A year ago today, on April 26, 2004, U.S. President George Bush called for broadband to all Americans by the year 2007 – a noble goal that we are clearly struggling to meet. He said that policies should “bring broadband to every corner of our country by the year 2007 with competition shortly thereafter.” When he gave that speech one year ago today, the US was ranked 13th in the world in broadband per 100 inhabitants. Today, in a report from the ITU (International Telecommunications Union – www.itu.int) the new rankings came out. We are now ranked 16th in the world. The ITU website was having problems today, but you should be able to access their report in time here. You can read a brief news summary of the report here.
So, what are we to make of our new ranking? In the days to come, it will be said that we are much more populous and geographically diverse than those countries that are ranked ahead of us. To this, I would say that we were just as populous (nearly so) and geographically diverse five years ago when these rankings started coming out and we were ranked 4th in the world. The fact of the matter is that we STILL don’t have a plan. Competition in many markets is still sparse, so prices for broadband are high. Cable and telephone companies are investing in infrastructure (generally) where they can make money, but because there is no incentive for them to buildout (i.e. somethat that a national broadband plan might provide) they make do with what they have.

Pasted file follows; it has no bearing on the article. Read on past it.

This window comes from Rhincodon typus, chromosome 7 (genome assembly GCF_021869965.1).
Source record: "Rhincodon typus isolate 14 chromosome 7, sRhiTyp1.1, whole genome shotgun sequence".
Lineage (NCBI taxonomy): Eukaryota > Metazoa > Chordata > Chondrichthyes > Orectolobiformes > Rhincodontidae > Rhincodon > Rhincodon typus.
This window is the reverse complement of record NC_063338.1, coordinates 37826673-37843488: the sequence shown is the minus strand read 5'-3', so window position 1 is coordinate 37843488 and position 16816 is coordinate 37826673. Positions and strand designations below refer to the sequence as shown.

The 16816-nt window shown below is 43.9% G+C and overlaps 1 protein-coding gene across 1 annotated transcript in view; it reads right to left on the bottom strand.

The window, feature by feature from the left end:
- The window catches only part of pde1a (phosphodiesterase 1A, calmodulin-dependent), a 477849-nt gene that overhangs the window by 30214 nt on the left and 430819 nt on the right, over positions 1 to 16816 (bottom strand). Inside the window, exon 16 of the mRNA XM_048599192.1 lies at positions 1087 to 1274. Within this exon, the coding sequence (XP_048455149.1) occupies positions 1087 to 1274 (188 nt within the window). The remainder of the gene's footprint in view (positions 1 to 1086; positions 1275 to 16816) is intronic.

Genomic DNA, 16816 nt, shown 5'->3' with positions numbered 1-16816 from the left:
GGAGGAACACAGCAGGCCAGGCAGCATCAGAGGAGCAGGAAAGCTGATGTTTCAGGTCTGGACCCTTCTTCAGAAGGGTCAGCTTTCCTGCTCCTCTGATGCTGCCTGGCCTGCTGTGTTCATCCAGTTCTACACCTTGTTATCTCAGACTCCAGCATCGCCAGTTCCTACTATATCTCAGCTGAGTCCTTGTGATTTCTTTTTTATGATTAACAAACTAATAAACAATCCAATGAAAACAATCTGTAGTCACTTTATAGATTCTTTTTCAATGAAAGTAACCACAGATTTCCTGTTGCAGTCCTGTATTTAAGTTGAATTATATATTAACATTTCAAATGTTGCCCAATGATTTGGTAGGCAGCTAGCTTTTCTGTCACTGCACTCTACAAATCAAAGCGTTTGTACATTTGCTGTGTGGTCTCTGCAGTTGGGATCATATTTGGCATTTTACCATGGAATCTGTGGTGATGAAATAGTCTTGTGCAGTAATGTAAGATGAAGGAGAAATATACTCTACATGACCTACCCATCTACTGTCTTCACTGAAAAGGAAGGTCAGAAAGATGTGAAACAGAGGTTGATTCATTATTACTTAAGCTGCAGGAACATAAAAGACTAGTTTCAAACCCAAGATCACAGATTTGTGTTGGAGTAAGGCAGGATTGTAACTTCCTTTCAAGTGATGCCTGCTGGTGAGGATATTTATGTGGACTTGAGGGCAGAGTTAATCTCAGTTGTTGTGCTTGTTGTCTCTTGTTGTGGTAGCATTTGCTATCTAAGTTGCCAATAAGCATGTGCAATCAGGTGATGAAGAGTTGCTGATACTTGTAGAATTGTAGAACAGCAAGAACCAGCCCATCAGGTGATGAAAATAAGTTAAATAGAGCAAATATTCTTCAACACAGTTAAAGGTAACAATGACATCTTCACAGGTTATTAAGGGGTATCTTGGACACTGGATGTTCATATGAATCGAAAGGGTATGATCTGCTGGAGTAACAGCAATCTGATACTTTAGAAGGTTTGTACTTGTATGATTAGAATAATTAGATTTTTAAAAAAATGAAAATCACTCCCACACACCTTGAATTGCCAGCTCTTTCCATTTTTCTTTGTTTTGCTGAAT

One way to help us not fall further in the rankings in 2007 (the so-stated goal for broadband to EVERYONE!! in the US) is to get some of that yummy broadcaster spectrum back…at some point…soon. The transition to digital television (DTV) started nearly a decade ago and during that time broadcasters were given an additional channel of spectrum to broadcast a digital channel – no small feat in terms of investment as well as technology. The idea was for them to simulcast an analog AND digital channel during the transition period and then give back the analog channel after the transition reached a date certain or a certain digital penetration rate was reached (let's not discuss the fact that the majority of people get their television via cable and satellite – there are still a great deal of people who rely on free, over-the-air television).
So, as that date certain approaches, broadcasters say that the DTV penetration rate is not where it should be and that consumers should be given more time to transition to DTV so that they won't lose their analog television signals. They have a good argument, but in order for the U.S. to be globally competitive and for citizens, all citizens, to have access to a robust choice of broadband, we need to get that analog spectrum back from the broadcasters in a timely manner. There is growing support for this approach in the halls of the U.S. Congress and an announcement will be made tomorrow by a number of companies and associations along the lines of getting a date certain for the analog give-back. (NOTE TO READERS: I used to work for the National Association of Broadcasters so I have been on both sides of this current discussion.)
So, in sum, we’re #16 in the world in broadband penetration. We still don’t have a national broadband plan to address our continual fall in the rankings. Broadcasters have spectrum that will help us raise our rankings. We need a date certain for that spectrum to be given back to the American people, so we can get back on the world broadband wagon.